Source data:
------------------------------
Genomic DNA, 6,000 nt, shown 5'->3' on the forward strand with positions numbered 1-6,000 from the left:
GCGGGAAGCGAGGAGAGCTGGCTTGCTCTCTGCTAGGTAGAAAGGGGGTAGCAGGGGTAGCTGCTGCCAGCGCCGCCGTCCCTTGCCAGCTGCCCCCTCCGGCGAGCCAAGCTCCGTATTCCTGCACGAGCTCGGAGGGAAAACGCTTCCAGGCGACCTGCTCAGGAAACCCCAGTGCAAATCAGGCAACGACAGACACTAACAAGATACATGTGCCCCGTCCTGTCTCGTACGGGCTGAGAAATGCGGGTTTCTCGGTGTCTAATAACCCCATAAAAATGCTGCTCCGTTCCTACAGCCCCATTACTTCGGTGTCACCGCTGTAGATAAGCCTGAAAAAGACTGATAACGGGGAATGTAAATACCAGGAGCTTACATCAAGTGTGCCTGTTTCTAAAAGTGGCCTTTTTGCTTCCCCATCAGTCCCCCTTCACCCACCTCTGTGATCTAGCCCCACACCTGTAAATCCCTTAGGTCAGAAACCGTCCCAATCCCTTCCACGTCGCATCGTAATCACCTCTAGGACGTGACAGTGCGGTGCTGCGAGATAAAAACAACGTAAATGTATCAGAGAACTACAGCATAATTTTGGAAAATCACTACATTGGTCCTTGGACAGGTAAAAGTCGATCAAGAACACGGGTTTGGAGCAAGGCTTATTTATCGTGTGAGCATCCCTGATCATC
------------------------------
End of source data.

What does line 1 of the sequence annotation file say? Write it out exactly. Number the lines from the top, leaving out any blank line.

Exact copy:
Genomic DNA, 6,000 nt, shown 5'->3' on the forward strand with positions numbered 1-6,000 from the left: